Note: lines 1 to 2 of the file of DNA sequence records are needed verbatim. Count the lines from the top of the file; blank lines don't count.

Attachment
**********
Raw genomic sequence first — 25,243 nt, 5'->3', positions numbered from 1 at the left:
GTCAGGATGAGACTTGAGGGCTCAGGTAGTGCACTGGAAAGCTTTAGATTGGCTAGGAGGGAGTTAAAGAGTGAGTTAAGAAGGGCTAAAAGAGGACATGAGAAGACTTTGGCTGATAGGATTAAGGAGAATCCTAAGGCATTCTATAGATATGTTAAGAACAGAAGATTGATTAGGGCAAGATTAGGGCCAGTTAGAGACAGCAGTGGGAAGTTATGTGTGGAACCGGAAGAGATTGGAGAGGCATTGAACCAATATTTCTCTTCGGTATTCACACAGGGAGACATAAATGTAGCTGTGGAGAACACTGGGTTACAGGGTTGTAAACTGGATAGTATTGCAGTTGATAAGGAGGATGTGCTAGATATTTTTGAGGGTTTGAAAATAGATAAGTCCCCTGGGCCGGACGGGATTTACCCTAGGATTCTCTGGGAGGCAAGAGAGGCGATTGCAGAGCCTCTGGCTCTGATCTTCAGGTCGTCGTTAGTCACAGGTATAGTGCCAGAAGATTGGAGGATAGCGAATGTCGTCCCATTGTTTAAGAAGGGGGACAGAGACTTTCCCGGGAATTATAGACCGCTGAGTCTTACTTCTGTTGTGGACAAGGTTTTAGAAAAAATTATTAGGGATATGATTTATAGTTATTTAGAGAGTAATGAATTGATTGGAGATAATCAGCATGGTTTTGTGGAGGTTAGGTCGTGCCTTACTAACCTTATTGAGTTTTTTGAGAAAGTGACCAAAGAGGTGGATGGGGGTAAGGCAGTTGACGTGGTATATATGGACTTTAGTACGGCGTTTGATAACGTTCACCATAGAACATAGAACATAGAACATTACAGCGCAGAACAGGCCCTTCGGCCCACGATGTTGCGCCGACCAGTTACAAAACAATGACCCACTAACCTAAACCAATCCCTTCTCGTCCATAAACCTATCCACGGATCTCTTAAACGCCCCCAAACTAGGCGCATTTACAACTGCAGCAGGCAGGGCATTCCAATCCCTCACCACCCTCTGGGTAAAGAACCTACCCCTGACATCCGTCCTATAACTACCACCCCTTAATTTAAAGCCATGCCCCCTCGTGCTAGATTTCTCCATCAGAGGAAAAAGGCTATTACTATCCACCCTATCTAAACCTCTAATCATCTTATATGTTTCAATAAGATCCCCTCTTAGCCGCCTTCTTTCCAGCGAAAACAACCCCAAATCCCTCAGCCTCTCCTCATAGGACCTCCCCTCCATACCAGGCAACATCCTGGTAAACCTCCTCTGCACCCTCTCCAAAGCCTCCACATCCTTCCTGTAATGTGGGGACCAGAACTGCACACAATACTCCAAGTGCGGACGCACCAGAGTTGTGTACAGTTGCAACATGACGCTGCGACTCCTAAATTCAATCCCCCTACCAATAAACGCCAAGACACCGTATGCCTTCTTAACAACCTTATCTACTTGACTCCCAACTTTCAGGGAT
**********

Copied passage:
Raw genomic sequence first — 25,243 nt, 5'->3', positions numbered from 1 at the left:
GTCAGGATGAGACTTGAGGGCTCAGGTAGTGCACTGGAAAGCTTTAGATTGGCTAGGAGGGAGTTAAAGAGTGAGTTAAGAAGGGCTAAAAGAGGACATGAGAAGACTTTGGCTGATAGGATTAAGGAGAATCCTAAGGCATTCTATAGATATGTTAAGAACAGAAGATTGATTAGGGCAAGATTAGGGCCAGTTAGAGACAGCAGTGGGAAGTTATGTGTGGAACCGGAAGAGATTGGAGAGGCATTGAACCAATATTTCTCTTCGGTATTCACACAGGGAGACATAAATGTAGCTGTGGAGAACACTGGGTTACAGGGTTGTAAACTGGATAGTATTGCAGTTGATAAGGAGGATGTGCTAGATATTTTTGAGGGTTTGAAAATAGATAAGTCCCCTGGGCCGGACGGGATTTACCCTAGGATTCTCTGGGAGGCAAGAGAGGCGATTGCAGAGCCTCTGGCTCTGATCTTCAGGTCGTCGTTAGTCACAGGTATAGTGCCAGAAGATTGGAGGATAGCGAATGTCGTCCCATTGTTTAAGAAGGGGGACAGAGACTTTCCCGGGAATTATAGACCGCTGAGTCTTACTTCTGTTGTGGACAAGGTTTTAGAAAAAATTATTAGGGATATGATTTATAGTTATTTAGAGAGTAATGAATTGATTGGAGATAATCAGCATGGTTTTGTGGAGGTTAGGTCGTGCCTTACTAACCTTATTGAGTTTTTTGAGAAAGTGACCAAAGAGGTGGATGGGGGTAAGGCAGTTGACGTGGTATATATGGACTTTAGTACGGCGTTTGATAACGTTCACCATAGAACATAGAACATAGAACATTACAGCGCAGAACAGGCCCTTCGGCCCACGATGTTGCGCCGACCAGTTACAAAACAATGACCCACTAACCTAAACCAATCCCTTCTCGTCCATAAACCTATCCACGGATCTCTTAAACGCCCCCAAACTAGGCGCATTTACAACTGCAGCAGGCAGGGCATTCCAATCCCTCACCACCCTCTGGGTAAAGAACCTACCCCTGACATCCGTCCTATAACTACCACCCCTTAATTTAAAGCCATGCCCCCTCGTGCTAGATTTCTCCATCAGAGGAAAAAGGCTATTACTATCCACCCTATCTAAACCTCTAATCATCTTATATGTTTCAATAAGATCCCCTCTTAGCCGCCTTCTTTCCAGCGAAAACAACCCCAAATCCCTCAGCCTCTCCTCATAGGACCTCCCCTCCATACCAGGCAACATCCTGGTAAACCTCCTCTGCACCCTCTCCAAAGCCTCCACATCCTTCCTGTAATGTGGGGACCAGAACTGCACACAATACTCCAAGTGCGGACGCACCAGAGTTGTGTACAGTTGCAACATGACGCTGCGACTCCTAAATTCAATCCCCCTACCAATAAACGCCAAGACACCGTATGCCTTCTTAACAACCTTATCTACTTGACTCCCAACTTTCAGGGAT